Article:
Age Is Just A Number – 56% of Travel Nurses Are Over 40
Peggy Patterson has lived and worked as a traveling nurse in 15 states coast to coast. So far, she’s completed 29 assignments with 10 extensions in 26 cities.
Even in her mid-fifties, she is enjoying all the advantages that being a travel nurse can give from new adventures to better pay to lifelong friends.
“My plan is to work near the Dakotas, then up in the Northeast and take the dream assignment in Hawaii,” the Mississippi-based grandmother says.
Her goal is to finish off her bucket list of traveling through all the states, and then maybe take two assignments a year until she decides to hang up her traveling shoes for good.
What ages are travel nurses?
A study done by Onward OGH, LLC, found that 21.3 percent of travel nurses are over the age of 50; 34.7 percent are 40-50 years old; 26.9 percent are 30-40 years old; and 17.1 percent are 25-30.
Get started traveling today at any age.
Where are you now working?
Patterson is working in Central California, where the days are sunny and mild and the nights are cooler, she says. She is contracted through the Aureus Medical Group.
“I work in a general ICU that has many different types of patients on three different units. This is my second time working at this hospital, and the second time that I have extended.”
She adds that the town is very different from coastal California cities, places where she has been but will probably never be again.
Why did you want to be a nurse in the first place?
She didn’t grow up wanting to be a nurse but dreamed of becoming a veterinarian because of her love for animals. The desire to become a nurse came later in life when her last child was about to enter kindergarten.
“It was almost like an empty nest syndrome. I found myself wanting to do something with my life,” she says.
She began her nursing journey in 2001.
Where did you work first as a nurse?
She began her career in a neuro ICU stepdown.
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When and why did you become a travel nurse?
While working in the Neuro ICU unit, Patterson worked with a few travel nurses.
“I found it intriguing, and thought one day, when the kids are grown, I’m going to do this. Well, one day happened sooner than I thought and before the kids were grown.”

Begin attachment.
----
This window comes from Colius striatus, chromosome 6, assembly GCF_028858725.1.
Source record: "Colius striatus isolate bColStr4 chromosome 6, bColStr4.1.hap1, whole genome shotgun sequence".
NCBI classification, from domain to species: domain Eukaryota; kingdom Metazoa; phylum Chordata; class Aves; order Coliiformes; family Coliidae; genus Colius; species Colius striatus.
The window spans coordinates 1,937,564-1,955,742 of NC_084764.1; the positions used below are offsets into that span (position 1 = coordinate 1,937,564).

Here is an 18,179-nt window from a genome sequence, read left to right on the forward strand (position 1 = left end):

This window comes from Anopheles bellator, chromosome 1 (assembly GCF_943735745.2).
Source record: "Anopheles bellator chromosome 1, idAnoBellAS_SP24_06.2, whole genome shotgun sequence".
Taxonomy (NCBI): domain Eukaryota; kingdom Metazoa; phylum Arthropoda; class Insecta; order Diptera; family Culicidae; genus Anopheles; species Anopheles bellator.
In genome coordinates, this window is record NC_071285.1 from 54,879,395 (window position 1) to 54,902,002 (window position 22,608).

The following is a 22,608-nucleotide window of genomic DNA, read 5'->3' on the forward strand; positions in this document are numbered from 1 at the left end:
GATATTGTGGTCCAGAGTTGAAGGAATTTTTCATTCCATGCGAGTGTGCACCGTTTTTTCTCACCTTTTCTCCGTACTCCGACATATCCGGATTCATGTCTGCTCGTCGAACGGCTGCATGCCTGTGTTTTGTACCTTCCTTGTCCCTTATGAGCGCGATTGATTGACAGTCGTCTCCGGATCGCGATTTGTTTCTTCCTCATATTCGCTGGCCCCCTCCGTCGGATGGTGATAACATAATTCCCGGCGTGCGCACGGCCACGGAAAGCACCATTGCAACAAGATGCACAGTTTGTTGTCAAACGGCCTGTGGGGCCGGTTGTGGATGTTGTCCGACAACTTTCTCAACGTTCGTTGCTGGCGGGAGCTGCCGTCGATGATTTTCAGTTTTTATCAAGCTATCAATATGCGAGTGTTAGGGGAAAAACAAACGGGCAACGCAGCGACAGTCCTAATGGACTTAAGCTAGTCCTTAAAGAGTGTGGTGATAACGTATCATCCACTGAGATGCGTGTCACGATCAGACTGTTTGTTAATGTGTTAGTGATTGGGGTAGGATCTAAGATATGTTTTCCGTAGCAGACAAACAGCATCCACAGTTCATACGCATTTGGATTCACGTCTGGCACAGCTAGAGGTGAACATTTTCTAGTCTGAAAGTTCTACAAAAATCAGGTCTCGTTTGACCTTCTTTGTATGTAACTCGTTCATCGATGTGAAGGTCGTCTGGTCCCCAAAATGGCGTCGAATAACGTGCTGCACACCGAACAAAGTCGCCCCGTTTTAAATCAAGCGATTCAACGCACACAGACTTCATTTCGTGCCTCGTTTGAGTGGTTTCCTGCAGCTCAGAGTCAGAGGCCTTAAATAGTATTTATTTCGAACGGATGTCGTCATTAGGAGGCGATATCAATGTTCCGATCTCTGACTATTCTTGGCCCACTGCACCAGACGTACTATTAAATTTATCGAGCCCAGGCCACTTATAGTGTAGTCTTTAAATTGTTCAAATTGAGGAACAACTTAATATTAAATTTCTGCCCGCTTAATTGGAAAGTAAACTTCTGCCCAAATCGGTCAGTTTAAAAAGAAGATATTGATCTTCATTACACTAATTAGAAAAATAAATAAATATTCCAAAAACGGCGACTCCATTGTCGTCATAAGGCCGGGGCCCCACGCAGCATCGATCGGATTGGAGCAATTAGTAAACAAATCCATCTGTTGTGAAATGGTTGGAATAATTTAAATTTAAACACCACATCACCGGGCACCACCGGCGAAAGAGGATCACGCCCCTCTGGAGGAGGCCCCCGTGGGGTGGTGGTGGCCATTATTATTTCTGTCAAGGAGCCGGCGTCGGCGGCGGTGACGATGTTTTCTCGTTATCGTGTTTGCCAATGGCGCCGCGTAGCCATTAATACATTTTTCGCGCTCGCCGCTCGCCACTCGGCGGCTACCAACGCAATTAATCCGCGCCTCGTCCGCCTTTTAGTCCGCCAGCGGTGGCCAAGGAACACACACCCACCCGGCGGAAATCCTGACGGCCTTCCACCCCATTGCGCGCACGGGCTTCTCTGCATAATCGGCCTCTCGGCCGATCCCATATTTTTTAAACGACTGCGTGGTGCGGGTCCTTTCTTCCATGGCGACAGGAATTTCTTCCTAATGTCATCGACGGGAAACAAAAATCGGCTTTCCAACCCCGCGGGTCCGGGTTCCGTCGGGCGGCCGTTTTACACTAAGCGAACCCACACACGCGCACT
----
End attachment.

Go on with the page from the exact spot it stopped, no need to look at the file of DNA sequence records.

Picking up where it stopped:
Hurricane Katrina hit, and their families lived on the coast. They moved to Mississippi to be closer to family and to help out her husband’s dad. The pay as a nurse was almost $6 less an hour than what she had been making. Her husband encouraged her to check into travel nursing, maybe finding a contract close to home.
“So, that’s what I did. Although, I had only been a nurse for less than three years, my days as a traveling nurse began and what an adventure it has been.”
What’s the best day you’ve had as a travel nurse?
“I’ve had many memorable moments as a travel nurse, but I guess the best day I had was being able to be there for the birth of my first grandchild.”
Her son was in the Army, and he and his wife were stationed in Washington State. She was able to secure a job in Seattle, less than an hour from their home.
“Until you experience it, you have no idea what becoming a grandma feels like. It was the best day of my life and being able to be there was all due to me being a travel nurse.”
What have you been able to do as a travel nurse that you would have never been able to do if you had stayed where you were?
Financially — “It has allowed us to have things in life that most dream of, along with being able to save for our future — our retirement.”
Spiritually –It has allowed her to grow as a person, to put judgement aside and let acceptance prevail.
Adventure-wise – “We have seen more than most people have seen in a lifetime. We have been to forty two states, twenty-eight major league ballparks (my husband’s bucket-list), numerous national parks as well as state parks, plus many tourist cities and hot spots, as well as a multitude of wonderful restaurants along the way.”
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What have you learned about yourself as a nurse?
“I feel that becoming a nurse in my mature years has allowed me to not only be compassionate but have a real respect for the patient I’m taking care of,” Patterson says. “I look at the person as a whole not just as a sickness, taking care of them as if it was my own family member.”